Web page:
Pinarello announcement may 1

Discuss light weight issues concerning road bikes & parts.
hannawald
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by hannawald

I thought I was crazy when I bought my Bianchi framesetbut now it seems like a bargain:)

guyc
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by guyc

For that sort of money you're deep into the like of Argonaut etc - I know where my cash would go but then I'm not a racer after absolute speed.

by Weenie


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kgt
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by kgt

fxx wrote:
Fri Jun 14, 2019 9:44 am
kgt wrote:Of course you have.
Yeah like what? Almost all CF bikes are MIC and all are stratospherically high priced.

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Almost all, but not all. There are still companies who produce carbon frames 100% in Italy, France, the US etc.

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Kayrehn
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by Kayrehn

guyc wrote:For that sort of money you're deep into the like of Argonaut etc - I know where my cash would go but then I'm not a racer after absolute speed.
I'm not into/don't like to see MIC-stuff-bashing but this is true indeed. Crazy cash for meagre weight savings

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wheelsONfire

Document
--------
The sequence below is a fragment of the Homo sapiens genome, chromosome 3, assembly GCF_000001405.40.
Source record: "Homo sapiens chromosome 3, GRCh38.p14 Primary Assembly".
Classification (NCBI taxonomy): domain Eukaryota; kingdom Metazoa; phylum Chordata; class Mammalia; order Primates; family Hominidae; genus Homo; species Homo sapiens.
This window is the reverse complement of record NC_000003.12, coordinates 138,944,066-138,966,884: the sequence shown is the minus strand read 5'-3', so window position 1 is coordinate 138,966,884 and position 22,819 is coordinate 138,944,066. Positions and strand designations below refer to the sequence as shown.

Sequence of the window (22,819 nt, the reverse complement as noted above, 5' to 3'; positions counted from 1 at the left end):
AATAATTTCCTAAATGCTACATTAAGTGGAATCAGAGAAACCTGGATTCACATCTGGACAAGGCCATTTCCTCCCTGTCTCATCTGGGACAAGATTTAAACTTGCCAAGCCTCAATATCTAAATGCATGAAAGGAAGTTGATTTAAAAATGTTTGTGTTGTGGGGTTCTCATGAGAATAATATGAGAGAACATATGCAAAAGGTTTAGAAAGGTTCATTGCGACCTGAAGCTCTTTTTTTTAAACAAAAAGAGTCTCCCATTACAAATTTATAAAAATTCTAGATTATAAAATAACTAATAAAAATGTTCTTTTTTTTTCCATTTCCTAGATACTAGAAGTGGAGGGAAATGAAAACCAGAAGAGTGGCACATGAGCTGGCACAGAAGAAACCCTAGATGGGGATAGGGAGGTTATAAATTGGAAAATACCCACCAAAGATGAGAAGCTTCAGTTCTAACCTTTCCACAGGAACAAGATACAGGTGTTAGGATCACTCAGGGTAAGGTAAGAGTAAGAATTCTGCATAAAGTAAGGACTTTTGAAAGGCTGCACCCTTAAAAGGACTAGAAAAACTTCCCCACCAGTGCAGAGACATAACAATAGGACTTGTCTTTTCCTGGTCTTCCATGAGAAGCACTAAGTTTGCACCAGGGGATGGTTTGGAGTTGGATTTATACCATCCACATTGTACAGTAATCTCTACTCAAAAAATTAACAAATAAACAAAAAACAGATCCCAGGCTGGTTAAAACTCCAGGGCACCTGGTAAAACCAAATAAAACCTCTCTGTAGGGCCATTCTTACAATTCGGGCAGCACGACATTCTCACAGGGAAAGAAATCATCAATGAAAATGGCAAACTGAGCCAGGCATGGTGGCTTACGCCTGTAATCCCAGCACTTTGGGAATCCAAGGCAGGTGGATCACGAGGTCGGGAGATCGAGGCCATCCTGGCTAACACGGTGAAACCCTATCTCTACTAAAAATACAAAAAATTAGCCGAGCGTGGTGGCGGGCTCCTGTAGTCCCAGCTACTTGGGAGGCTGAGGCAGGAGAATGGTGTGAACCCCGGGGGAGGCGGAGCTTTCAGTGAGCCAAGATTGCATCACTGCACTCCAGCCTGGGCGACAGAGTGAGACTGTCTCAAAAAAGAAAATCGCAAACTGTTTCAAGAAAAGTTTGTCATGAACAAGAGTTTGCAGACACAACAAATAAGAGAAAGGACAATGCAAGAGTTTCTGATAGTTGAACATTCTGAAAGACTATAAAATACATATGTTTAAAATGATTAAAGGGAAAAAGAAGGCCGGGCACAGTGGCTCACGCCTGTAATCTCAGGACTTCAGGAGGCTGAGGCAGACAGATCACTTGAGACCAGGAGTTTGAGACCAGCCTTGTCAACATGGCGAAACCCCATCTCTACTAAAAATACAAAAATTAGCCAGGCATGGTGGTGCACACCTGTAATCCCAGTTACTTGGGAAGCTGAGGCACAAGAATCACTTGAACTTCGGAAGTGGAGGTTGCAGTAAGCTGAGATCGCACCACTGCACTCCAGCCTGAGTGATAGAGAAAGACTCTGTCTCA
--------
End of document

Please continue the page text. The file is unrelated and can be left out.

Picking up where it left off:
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by wheelsONfire

My interest around the frames is what's the costs involved? How do they come to a specific amount?
I simply don't buy that old worn ideal, the charge what people are willing to pay.
Pinarello is still mass produced. I also wonder what factories in EU could produce F8, F10 and F12 in all versions.
Be it standard rim or disc brake. X-light or standard. Most interesting is to bounce back to Lightweight, honest enough to say their frameset had been
around 12000 Euro if they made it. Swedish brand Rolos framesets cost close to 8000 Euro.
3T Rigida Ltd fork. The frame is made in Germany. Don't know who, but i would guess Bike Ahead.

I wonder how much (example) Cervelo pay for a R5 and S5 frameset, Specialized for Tarmac and Venge.
In comparison to what Pinarello pay for F10, F12 and those in X-light version.
Not sure Pinarello is more advanced than any of the other two,.. we may add the new Factor VAM to the mix.
Bikes:

Ax Lightness Vial EVO Race (2018.12.21)
viewtopic.php?f=10&t=156137